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Andy Pike analyses the precarious financial situation of local councils in England, arguing that this ultimately stems from central government’s political choices rather than local mismanagement.

The local council financial crisis in England is reaching a tipping point. A rash of Section 114 notices – the legally required statement that the council cannot balance its budget – has spread across the country; from Birmingham to Woking, Northumberland to Thurrock. While certainly complex and difficult – but not ‘boring’ – such dramatic events have thrust local council funding into the national headlines.

As local councils in England were forced to find savings and new income sources to close funding gaps by UK government austerity from 2010, accusations emerged of ‘councillors at the casino’ taking risks with local taxpayers’ money by engaging in novel and untried financial strategies and jeopardising local public service provision.

But it is important to look beyond the high-profile councils hitting the headlines to examine the wider local government landscape in England since 2010. A diverse map comprises over 300 local councils managing £100bn of revenue expenditure and employing almost 1.5m providing essential services to over 56m people across England.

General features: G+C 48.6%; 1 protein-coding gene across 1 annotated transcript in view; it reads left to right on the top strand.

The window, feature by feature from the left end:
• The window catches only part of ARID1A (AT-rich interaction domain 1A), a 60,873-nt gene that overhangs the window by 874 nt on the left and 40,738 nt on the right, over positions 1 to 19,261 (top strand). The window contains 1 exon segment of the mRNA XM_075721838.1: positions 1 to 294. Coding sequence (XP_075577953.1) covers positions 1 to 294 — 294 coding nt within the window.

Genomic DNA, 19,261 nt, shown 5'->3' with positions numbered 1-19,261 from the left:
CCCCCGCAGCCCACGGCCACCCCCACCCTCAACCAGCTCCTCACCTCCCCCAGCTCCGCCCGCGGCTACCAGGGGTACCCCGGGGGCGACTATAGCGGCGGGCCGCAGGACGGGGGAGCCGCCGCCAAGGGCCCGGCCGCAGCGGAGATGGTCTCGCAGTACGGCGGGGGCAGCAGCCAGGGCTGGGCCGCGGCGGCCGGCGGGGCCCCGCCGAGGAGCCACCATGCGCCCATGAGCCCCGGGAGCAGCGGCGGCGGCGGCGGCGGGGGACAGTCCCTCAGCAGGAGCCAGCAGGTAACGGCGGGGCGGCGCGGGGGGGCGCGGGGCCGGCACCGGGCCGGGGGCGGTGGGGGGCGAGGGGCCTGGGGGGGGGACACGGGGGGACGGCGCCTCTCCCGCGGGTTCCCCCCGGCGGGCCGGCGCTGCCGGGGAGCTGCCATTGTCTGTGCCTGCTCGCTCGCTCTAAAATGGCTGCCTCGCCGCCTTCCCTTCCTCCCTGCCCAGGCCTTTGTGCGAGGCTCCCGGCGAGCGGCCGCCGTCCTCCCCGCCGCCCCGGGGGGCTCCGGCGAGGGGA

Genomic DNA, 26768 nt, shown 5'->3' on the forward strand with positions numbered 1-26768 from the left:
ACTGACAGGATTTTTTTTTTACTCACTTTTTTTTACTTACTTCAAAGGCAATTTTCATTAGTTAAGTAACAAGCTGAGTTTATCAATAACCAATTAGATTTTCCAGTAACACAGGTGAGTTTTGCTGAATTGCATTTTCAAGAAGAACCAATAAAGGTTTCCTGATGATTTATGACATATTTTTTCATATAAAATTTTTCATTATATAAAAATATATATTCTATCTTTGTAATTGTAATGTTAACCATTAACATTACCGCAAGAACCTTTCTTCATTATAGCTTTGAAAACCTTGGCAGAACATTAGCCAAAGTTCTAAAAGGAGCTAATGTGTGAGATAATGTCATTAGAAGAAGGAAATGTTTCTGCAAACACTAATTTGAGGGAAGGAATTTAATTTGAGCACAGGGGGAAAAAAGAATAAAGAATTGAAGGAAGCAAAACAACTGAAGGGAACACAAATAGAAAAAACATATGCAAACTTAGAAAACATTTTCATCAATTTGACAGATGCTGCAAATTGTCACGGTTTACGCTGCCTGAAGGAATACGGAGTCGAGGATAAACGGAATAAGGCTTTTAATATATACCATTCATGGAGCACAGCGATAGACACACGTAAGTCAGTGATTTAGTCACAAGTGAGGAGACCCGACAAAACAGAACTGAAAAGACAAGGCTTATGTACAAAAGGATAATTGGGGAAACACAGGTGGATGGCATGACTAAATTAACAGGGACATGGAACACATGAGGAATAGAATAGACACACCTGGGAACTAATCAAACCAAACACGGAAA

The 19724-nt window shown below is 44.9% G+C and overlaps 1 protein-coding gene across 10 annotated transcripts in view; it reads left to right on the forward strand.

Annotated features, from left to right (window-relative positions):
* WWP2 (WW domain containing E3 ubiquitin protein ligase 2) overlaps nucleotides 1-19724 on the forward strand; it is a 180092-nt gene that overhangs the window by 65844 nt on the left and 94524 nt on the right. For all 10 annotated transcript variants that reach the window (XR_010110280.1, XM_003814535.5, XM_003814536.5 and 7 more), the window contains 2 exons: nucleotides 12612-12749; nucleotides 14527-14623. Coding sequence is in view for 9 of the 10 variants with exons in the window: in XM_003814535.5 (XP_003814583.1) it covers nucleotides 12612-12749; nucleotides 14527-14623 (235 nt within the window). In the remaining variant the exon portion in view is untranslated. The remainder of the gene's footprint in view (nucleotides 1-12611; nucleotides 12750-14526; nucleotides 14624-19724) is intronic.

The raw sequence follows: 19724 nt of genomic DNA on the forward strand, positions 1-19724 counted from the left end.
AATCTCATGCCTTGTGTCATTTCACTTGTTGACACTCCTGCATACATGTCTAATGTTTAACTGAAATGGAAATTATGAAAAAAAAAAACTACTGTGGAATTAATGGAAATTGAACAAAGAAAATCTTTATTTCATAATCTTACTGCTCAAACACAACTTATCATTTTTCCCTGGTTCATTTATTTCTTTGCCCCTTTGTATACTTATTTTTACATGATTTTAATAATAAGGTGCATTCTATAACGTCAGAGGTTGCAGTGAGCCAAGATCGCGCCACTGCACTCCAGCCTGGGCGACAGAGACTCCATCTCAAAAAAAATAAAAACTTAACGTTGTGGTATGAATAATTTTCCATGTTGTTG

The UK government reduced expenditure and introduced local financial self-sufficiency in pursuing austerity after the 2008 crash, pressuring local councils to find savings and new income sources to balance their budgets. For national ministers, the rationales were cutting expenditure, encouraging innovation and commercialisation to generate local revenues, and reducing local dependence upon national grants and transfers.

Rather than a widespread shift to ‘councillors at the casino’ taking chances with local services, the landscape is more differentiated.

Since 2010, only a handful of local councils have been pursuing vanguard approaches involving novel and untried strategies and arrangements including debt-based commercial property portfolios, income strip leases, and interest rate swaps on borrowing.

A sizeable number of councils are active but less engaged in such innovations, while for the long tail of most councils these kinds of riskier activities are limited or non-existent.

These different approaches to balancing budgets across England are explained by the types and sizes of local councils, variable capacities and capabilities, risk appetites, openness to commercial finance, and economic and financial conditions.

Risks have multiplied for local councils since 2010 as cuts have been made and available financial reserves depleted. Margins for error have been reduced and the already fragile system has become less resilient and able to absorb shocks, increasing the possibilities of financial failure.

Indeed, by late summer 2023 local councils appeared to be running out of road as they struggle to manage growing funding gaps and greater risks amidst rising service demands and inflation.